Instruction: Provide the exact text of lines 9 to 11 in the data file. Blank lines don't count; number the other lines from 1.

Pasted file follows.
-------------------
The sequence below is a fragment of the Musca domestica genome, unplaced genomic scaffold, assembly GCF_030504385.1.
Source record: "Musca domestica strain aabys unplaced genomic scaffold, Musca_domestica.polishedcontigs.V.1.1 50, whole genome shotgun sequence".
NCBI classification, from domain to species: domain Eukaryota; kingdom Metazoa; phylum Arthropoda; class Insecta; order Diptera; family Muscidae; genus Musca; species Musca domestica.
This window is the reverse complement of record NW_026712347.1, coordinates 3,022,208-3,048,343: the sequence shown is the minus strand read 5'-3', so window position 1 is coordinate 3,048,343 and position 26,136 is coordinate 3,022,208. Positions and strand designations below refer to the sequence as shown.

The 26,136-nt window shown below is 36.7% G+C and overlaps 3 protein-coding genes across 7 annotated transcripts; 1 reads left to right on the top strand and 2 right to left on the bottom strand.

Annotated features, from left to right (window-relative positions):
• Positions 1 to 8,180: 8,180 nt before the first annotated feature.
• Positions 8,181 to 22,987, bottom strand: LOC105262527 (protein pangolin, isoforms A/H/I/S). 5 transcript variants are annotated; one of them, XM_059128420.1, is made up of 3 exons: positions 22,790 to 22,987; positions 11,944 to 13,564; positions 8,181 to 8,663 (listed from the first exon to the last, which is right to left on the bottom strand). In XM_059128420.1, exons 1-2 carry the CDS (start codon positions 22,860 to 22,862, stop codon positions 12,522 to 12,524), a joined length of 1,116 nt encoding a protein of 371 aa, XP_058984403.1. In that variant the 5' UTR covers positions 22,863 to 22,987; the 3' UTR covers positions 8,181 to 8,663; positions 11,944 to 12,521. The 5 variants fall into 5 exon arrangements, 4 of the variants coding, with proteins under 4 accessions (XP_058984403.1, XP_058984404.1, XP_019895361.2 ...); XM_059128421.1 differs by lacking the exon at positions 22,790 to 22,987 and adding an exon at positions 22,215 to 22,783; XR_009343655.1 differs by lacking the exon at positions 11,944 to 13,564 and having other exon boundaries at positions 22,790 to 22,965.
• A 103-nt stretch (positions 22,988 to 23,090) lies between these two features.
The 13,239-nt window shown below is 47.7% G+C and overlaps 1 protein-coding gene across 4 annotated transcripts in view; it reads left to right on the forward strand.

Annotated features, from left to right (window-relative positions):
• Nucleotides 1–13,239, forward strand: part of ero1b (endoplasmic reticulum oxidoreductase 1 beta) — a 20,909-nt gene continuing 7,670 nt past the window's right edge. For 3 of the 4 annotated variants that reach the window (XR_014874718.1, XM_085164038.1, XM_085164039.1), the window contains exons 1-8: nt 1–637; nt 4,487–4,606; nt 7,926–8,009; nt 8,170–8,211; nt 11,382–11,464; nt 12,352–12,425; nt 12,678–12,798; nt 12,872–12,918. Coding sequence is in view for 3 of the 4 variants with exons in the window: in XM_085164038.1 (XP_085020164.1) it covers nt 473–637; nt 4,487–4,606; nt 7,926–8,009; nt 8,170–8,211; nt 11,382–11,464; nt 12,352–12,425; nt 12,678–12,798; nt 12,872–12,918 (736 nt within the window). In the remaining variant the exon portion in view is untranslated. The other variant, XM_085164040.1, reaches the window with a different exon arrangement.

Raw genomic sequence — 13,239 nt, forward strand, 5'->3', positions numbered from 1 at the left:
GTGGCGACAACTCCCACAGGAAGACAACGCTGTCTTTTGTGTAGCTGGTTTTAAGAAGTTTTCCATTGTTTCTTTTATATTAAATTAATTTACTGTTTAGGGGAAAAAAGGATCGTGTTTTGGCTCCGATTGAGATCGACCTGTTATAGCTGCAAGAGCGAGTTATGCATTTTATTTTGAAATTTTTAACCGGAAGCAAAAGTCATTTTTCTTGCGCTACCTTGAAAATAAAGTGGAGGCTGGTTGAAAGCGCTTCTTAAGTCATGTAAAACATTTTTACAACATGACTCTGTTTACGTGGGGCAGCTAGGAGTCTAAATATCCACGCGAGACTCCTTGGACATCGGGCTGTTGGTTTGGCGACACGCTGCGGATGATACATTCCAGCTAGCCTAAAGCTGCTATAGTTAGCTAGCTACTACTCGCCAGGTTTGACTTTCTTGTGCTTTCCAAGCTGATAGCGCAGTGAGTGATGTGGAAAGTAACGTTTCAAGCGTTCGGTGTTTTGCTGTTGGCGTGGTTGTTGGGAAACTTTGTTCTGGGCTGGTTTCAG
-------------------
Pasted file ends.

• A 103-nt stretch (positions 22,988 to 23,090) lies between these two features.
The 13,239-nt window shown below is 47.7% G+C and overlaps 1 protein-coding gene across 4 annotated transcripts in view; it reads left to right on the forward strand.

Annotated features, from left to right (window-relative positions):